What is an Instrument Transformer?

By BYJU'S Exam Prep

Updated on: September 25th, 2023

When dealing with the measurement of operating voltages and currents in the power system, the conventional methods of measuring voltage and current with electromechanical instruments are far from reality. The instrument transformers are used to measure such high voltages and currents.

In this article, we will discuss the importance of an instrument transformer, the types of instrument transformers that are the current transformer and potential transformers, and the operating characteristics of an instrument transformer.

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What is Instrument Transformer?

The instrument transformer is a combination of conventional measuring instruments and step-down transformers. An instrument transformer is used to extend the range of the Induction instrument.

Need for Instrument Transformer

In commercial metering, high values of currents and voltages are involved, so we cannot measure them with the voltmeters and ammeters of such high ratings. One may think that we can extend the range of the voltmeter and ammeter with the help of multipliers and shunt connections. Still, practically the instrument size will be significant, and cost-wise it is not even so wise to think about it. Apart from size and cost, we have critical operational difficulties with such extensions, that is the inaccuracy in A.C. circuits, the power consumed by the shunt is high for such significant ratings, and the critical issue is it is challenging to employ proper insulation for the instrument at the high voltages.

So, to measure these high voltages and currents, we must step down these quantities so that we can measure them with instruments of moderate size; this is exactly what the instrument transformers do. Apart from decreasing the quantities to be measured, the instrument transformer also provides isolation from the high voltage power circuits so that we can ensure the operator’s safety. Hence, the development of instrument transformers enables the measurement of high voltage such as 132 kV by using an instrument of a nominal 110 V rating, we can also measure a 1000 A of current with the help of a nominal 5 A ammeter.

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What Principle Makes the Instrument Transformer Working?

Mutual induction is the principle that makes the instrument transformer work.

Basic Terminologies in Instrument Transformer

There is a standard terminology associated with the instrument transformers, such as the burden of the instrument transformer, transformation ratio (R), nominal ratio (Kn), turns ratio (n), and ratio correction factor (R.C.F); here, we will discuss the definitions of these terms.

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Transformation Ratio (R)

The transformation ratio is the ratio of the magnitude of the primary phasor to the secondary phasor of the instrument transformer.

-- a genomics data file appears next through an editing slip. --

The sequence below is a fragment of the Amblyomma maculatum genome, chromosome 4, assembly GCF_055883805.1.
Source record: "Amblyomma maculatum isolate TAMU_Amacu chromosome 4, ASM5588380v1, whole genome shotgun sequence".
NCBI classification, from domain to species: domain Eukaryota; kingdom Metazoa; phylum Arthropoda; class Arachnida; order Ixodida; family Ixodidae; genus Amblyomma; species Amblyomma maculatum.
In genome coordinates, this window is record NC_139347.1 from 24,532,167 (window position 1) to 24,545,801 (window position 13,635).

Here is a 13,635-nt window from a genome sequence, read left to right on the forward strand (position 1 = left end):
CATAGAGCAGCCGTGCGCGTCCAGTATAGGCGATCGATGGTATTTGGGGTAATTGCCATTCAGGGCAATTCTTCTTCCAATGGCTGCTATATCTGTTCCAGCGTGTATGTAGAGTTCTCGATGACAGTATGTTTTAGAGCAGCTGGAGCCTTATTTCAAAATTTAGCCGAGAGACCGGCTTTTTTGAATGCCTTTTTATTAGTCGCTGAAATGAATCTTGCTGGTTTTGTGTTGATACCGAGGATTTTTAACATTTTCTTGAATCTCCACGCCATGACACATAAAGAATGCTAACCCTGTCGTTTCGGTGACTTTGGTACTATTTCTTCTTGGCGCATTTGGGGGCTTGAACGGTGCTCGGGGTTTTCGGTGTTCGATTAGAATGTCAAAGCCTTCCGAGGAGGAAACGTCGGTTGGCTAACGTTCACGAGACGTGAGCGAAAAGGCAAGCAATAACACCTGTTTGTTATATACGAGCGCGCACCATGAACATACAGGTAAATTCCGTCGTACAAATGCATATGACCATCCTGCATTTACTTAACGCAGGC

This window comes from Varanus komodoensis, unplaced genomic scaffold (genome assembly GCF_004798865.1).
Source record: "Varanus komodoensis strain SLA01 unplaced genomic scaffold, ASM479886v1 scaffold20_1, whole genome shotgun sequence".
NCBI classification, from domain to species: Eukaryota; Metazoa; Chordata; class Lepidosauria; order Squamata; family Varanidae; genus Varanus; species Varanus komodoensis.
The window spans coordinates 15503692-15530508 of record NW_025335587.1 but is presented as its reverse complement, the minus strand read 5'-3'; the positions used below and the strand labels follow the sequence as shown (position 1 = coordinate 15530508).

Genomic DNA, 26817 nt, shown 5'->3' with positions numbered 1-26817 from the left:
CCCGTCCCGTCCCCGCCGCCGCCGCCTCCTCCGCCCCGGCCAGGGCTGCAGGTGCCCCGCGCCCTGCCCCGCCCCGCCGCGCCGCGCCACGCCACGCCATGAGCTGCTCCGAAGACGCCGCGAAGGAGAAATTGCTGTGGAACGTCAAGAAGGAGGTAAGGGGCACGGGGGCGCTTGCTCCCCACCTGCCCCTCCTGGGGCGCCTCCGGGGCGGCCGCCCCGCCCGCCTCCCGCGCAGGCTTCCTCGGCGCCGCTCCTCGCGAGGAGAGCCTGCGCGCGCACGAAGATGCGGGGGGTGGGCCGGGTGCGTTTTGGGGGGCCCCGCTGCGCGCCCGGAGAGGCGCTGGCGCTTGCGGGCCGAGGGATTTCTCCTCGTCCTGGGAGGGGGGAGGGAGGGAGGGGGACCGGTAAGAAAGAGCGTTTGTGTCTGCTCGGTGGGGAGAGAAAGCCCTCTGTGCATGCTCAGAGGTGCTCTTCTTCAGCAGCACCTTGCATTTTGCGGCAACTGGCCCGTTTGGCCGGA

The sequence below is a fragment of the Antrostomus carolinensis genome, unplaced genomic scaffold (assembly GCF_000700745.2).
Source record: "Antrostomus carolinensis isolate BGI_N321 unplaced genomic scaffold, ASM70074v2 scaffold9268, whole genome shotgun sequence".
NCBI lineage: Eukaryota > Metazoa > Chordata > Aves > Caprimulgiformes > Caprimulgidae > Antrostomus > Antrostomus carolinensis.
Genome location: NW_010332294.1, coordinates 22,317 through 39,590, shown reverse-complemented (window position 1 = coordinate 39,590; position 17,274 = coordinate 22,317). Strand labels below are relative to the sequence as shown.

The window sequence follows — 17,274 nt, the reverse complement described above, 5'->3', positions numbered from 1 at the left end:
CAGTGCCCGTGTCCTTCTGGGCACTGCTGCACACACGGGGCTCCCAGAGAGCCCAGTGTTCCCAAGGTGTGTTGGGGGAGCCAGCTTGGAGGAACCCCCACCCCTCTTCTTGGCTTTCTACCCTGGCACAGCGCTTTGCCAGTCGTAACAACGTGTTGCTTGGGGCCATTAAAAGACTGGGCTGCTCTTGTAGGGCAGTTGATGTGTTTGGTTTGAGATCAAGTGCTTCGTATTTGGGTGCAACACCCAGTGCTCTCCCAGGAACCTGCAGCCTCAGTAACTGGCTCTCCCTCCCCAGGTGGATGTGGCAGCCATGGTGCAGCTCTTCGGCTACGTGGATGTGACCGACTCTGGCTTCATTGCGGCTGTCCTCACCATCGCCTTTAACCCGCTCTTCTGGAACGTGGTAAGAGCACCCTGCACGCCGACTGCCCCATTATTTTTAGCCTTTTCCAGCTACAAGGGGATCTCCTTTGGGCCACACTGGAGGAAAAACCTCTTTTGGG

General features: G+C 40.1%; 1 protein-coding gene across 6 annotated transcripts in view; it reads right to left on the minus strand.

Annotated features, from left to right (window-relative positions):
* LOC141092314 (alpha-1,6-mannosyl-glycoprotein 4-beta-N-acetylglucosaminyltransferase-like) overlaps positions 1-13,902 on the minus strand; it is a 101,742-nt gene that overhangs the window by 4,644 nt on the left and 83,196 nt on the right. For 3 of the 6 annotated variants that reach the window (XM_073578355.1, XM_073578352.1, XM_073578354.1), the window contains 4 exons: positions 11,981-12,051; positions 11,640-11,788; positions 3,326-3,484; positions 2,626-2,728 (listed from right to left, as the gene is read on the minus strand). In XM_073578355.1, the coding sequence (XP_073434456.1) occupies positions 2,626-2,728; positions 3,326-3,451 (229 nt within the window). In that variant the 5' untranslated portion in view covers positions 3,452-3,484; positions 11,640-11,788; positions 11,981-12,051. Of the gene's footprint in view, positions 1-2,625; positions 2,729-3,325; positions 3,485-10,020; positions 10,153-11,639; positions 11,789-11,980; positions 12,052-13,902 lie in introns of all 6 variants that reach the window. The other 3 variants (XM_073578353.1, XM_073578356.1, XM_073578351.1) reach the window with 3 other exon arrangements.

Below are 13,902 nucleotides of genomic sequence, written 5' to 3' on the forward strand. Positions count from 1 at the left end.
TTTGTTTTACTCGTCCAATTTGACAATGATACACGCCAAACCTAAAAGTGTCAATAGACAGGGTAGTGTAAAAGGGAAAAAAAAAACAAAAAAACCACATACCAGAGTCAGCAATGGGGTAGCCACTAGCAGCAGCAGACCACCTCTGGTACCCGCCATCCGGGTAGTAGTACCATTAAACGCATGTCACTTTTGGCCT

>R=Magnitude of primary phasor/Magnitude of the secondary phasor

For the current transformer,

R=magnitude of primary current (Ip)/Magnitude of the secondary current (Is)

For the potential transformer,

R=magnitude of primary voltage (Vp)/magnitude of the secondary voltage (Vs)

Nominal Ratio (Kn)

The nominal ratio is the ratio of the rated value primary phasor to the rated secondary phasor of the instrument transformer.

For the current transformer,

Kn=Rated primary current (Ip rated)/Rated secondary current (Is rated)

For the potential transformer,

Kn=Rated primary voltage (Vp rated)/Rated secondary voltage (Vs. rated)

Turns Ratio(n)

If Np is the number of turns in the primary winding and Ns is the number of turns in the secondary winding of the instrument transformer then,

Turns ratio of the current transformer (C.T) is,


Turns ratio of the potential transformer (P.T) is,



The load connected on the secondary side, including the impedance of the measuring instrument, is known as the burden of the instrument transformer. The rated burden of the instrument transformer is the volt-ampere loading of the transformer, at which errors do not exceed a specified limit.

If Ze is the equivalent impedance on the secondary side of the instrument transformer that includes the secondary impedance winding, then.

Total secondary burden=Es2/Ze=Is2/Ze

Here Es is the secondary induced voltage of the instrument transformer.

If Vs. is the secondary terminal voltage of the instrument transformer and ZL is the impedance of the load connected to the secondary, then the secondary burden due to load=Vs2/ZL=Is2/ZL.

Ratio Correction Factor (R.C.F)

The ratio of the transformation ratio to the nominal ratio of the instrument transformer is known as the ratio correction factor.


Types of an Instrument Transformer

There are two types of instrument transformers, and they are namely

  1. Current transformer (C.T)
  2. Potential transformer (P.T), also known as the voltage transformer.

Current Transformer

The instrument transformer connected in series with the high-power circuit to measure the current is known as the current transformer. Apart from the measuring applications, we can also use the current transformers to feed the protective relays in the power system protection. The below figure shows the basic circuit arrangement of the current transformer.